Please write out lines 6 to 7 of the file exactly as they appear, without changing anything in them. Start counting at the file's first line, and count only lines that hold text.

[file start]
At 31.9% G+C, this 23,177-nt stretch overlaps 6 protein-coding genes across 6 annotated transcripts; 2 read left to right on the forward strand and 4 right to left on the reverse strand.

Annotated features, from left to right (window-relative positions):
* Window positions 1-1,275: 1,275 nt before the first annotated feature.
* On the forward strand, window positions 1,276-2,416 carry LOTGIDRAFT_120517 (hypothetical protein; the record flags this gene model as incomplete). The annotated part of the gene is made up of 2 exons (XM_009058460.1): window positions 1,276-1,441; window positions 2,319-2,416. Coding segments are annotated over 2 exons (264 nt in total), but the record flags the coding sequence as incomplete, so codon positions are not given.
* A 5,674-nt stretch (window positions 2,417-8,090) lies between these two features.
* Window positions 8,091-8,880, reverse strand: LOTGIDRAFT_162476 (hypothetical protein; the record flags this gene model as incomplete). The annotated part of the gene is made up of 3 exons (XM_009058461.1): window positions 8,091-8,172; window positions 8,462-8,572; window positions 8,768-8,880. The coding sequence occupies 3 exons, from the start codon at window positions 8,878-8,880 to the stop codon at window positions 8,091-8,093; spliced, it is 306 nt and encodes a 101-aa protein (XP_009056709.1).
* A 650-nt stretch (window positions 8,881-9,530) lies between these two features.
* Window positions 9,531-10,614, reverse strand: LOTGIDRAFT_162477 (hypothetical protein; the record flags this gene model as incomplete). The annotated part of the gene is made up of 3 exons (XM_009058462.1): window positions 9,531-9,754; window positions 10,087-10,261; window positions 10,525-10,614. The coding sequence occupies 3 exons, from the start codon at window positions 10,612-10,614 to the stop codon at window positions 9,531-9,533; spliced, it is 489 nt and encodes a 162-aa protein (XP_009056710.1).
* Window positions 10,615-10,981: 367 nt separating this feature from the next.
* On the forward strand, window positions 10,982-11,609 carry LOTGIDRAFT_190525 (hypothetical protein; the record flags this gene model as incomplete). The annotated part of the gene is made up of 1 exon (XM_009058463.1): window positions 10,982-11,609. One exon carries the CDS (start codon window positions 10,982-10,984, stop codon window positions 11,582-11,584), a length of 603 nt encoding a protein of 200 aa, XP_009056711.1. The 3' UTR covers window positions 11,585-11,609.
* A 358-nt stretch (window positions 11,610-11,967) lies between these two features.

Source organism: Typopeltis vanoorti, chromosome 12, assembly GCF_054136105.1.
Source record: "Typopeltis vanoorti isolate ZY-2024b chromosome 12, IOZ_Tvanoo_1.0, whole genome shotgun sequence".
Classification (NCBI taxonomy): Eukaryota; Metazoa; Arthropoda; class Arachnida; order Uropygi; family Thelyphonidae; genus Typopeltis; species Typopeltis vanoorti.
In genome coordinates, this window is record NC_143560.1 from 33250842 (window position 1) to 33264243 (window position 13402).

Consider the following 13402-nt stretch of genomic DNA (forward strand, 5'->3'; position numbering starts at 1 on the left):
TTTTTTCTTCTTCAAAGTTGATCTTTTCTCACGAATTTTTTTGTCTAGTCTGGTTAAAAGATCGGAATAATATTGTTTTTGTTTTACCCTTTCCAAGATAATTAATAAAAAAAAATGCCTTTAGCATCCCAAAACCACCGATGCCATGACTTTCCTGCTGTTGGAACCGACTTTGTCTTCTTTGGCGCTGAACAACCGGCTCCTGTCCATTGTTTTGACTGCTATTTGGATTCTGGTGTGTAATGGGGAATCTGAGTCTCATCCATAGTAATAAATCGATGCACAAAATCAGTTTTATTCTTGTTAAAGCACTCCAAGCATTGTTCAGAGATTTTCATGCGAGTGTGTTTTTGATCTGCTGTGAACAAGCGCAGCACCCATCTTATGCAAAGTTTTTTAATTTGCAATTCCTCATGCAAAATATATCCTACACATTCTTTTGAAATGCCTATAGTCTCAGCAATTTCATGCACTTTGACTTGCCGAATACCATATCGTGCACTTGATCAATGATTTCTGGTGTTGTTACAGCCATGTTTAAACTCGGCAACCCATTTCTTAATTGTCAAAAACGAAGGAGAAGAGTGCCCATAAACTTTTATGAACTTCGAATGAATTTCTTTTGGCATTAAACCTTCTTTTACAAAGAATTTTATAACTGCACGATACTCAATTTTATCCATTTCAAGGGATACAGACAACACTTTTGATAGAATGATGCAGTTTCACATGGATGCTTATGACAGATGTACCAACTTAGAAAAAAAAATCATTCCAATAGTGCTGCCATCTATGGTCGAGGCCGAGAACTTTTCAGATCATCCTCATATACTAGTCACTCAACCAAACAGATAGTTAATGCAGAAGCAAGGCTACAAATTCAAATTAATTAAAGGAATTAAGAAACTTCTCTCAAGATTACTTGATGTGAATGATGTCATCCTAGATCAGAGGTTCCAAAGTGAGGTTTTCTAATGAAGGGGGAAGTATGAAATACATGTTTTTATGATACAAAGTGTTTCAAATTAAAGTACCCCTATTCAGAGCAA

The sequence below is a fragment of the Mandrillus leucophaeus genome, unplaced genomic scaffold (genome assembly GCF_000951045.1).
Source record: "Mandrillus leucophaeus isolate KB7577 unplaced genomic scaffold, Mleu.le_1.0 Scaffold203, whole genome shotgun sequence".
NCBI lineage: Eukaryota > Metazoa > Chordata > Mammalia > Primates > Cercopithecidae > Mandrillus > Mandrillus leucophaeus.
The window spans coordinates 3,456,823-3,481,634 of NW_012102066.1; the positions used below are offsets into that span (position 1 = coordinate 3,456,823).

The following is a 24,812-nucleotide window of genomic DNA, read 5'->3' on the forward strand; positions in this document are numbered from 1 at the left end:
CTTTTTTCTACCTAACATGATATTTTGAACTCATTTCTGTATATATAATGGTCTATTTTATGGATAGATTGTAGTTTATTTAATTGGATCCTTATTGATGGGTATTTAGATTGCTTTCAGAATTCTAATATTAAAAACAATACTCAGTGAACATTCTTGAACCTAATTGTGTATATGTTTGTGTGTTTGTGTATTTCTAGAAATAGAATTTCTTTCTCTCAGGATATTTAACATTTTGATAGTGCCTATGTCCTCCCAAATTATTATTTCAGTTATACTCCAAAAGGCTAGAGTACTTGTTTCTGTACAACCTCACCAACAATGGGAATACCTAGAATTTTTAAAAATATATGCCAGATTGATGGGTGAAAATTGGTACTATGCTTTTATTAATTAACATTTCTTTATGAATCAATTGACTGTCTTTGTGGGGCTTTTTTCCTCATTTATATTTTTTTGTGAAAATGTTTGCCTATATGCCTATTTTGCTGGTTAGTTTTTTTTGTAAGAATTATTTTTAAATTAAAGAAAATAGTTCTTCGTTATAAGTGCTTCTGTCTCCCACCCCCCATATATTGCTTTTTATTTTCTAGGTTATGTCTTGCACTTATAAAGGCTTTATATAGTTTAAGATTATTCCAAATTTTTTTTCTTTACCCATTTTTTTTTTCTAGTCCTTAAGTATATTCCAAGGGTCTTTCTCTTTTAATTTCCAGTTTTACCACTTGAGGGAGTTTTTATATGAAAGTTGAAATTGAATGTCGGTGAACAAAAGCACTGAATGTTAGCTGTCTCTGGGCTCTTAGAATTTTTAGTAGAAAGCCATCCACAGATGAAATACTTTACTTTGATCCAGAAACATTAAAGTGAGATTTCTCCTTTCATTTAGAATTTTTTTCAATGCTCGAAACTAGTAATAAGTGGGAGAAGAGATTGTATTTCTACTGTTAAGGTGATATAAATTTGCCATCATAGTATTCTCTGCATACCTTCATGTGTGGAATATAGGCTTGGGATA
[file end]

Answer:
* Window positions 8,091-8,880, reverse strand: LOTGIDRAFT_162476 (hypothetical protein; the record flags this gene model as incomplete). The annotated part of the gene is made up of 3 exons (XM_009058461.1): window positions 8,091-8,172; window positions 8,462-8,572; window positions 8,768-8,880. The coding sequence occupies 3 exons, from the start codon at window positions 8,878-8,880 to the stop codon at window positions 8,091-8,093; spliced, it is 306 nt and encodes a 101-aa protein (XP_009056709.1).
* A 650-nt stretch (window positions 8,881-9,530) lies between these two features.